This^^^
Ignore all that bullshite about shutting the dog in a pen with an aggressive ram, or with a ewe and lamb, unless you want to ruin the dog.
 

Jon P

Well-Known Member
This^^^
Ignore all that bullshite about shutting the dog in a pen with an aggressive ram, or with a ewe and lamb, unless you want to ruin the dog.
I have had to do this with two dogs I have had out of about 30 in total. One lurcher and one terrier, both dogs came to me as older dogs and would not take the standard training so went in with ewe and lamb, cured both dogs of Chasing sheep and they both made good fox dogs so not ruined. I would not use this method with a puppy though.
 

Musketeer

Well-Known Member
An opinion based on experience. I have seen many timid dogs ruined, and many tough dogs made aggressive towards stock, by that method.
I have also trained a lot of dogs, both for myself and for other people.

That has not been my experience. The method worked perfectly well with the dogs I applied it to.

I once had a really good German Shepherd that was going to fail its training as a police dog, because it was too interested in sheep. I used this method and the pup went on to be a very good service dog and took no further interest in livestock. He just did his job.
 

Brno2e

Well-Known Member
Hmmm, horses and cattle are easy enough, chickens and sheep take a bit of work, but get the dog steady first and then make the introductions.
Some horses can be right b arstards with dogs and will do their best to run them down, same with cattle but they’re nowhere near as fast or agile, if it gets that way kick the dog away from you, kick it hard until it runs away,no point in both of you getting hurt.
2 cautions, pointers work at a distance and the leccy collar is good insurance that the preliminary training will stick.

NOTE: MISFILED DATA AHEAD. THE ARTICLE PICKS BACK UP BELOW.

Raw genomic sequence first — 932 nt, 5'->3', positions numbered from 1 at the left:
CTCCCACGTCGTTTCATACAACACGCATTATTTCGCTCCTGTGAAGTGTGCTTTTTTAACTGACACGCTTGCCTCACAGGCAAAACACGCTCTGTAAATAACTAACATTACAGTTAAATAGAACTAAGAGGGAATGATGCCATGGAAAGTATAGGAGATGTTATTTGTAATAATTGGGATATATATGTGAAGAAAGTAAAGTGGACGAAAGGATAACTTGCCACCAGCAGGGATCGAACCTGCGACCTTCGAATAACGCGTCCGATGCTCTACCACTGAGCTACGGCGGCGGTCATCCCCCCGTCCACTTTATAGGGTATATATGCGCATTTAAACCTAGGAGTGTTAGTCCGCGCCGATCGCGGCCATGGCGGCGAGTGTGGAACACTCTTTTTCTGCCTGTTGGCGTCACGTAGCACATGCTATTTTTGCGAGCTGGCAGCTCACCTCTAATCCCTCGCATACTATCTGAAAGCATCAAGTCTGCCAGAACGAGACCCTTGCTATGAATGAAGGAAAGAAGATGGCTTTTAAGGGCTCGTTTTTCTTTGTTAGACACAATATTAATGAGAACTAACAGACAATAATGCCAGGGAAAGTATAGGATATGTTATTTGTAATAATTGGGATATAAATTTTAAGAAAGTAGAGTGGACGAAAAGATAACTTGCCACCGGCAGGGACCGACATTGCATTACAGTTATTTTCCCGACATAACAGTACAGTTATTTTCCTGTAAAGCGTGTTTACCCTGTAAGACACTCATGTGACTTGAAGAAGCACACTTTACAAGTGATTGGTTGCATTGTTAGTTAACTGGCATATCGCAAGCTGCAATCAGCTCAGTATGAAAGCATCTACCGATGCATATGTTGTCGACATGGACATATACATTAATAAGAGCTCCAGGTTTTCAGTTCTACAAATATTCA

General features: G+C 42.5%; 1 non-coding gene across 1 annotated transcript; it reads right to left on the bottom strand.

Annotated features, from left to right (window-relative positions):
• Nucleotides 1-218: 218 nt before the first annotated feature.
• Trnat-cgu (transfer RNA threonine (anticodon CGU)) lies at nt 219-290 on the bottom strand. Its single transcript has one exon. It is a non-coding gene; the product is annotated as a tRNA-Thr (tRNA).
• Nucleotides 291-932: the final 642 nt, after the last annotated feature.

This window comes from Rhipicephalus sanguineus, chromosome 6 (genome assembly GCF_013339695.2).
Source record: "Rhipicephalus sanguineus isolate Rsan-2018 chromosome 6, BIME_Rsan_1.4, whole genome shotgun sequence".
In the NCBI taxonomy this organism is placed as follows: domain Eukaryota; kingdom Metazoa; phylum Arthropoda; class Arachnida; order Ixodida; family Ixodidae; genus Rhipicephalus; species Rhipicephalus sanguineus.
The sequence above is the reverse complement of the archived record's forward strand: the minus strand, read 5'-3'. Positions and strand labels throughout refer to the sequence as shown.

Secondly, those hairy little black faced hill sheep racing across a moor or bog smell different and are far more tempting than a big Suffolk ewe in a field, especially once you're over 100M away from Rover.
Lastly, some of the residents will get right stroppy if your dog has a go at the livestock they’ve carelessly left wandering about.
Do your homework before you let pup off the lead.
Most important, bring your wallet and a shovel in case it goes bad.
A couple of strips of black tape across the reg plates on the motor can very quickly repay the effort.
My you are practical!
 

Musketeer

Well-Known Member
Trouble is, you don't know if it's going to work until you try it, and if it doesn't work then the damage is done. You can't undo it. Maybe you have been lucky. It's certainly not something to recommend.

Ok, We have a different view, based on our differing experiences. I don't care that we think differently, but I won't call your opinion 'Bullshite'
 

Lloyd90

Well-Known Member
I find it a bit mad the number of people who say e-collars are cruel, but think it is perfectly acceptable to throw a dog, especially often a young dog, into an enclosure with a ram and let the ram give it a hiding :O

I know the lurcher boys have used e-collars to break dogs to stock and deer, and know in the US and Oz they use them to break dogs to gators and snakes.

E-collars get a bad rep because people try to use them to make up for lazy training.

In Guy Wallace's book, he said he takes the dog fairly young walking up to sheep with a bamboo stick in his boot, when the dog goes to show a slight interest in stock, he gives it a whack across the back, but pretends entirely that he had nothing to do with it, as if the dog getting a whack was unknown to him.
I see this as a very similar way of using the e-collar, trying to get the dog to associate the stock with the negative experience and want to stay away from them.


Personally I just walked my dog up to sheep, if he showed any interest gave him a sharp tug and told him to leave it in no uncertain terms. After about 3-4 times he didn't even bother looking at them.

Other dogs may need more robust stock breaking.
 

Lloyd90

Well-Known Member
Oh and beware being too harsh on stock such as birds... a bloke on our shoot bollocked his young cocker for chasing a bird many years ago and the cocker has NEVER picked game. She is a fantastic little beating dog, but will not touch or pick any game after that one time being told off.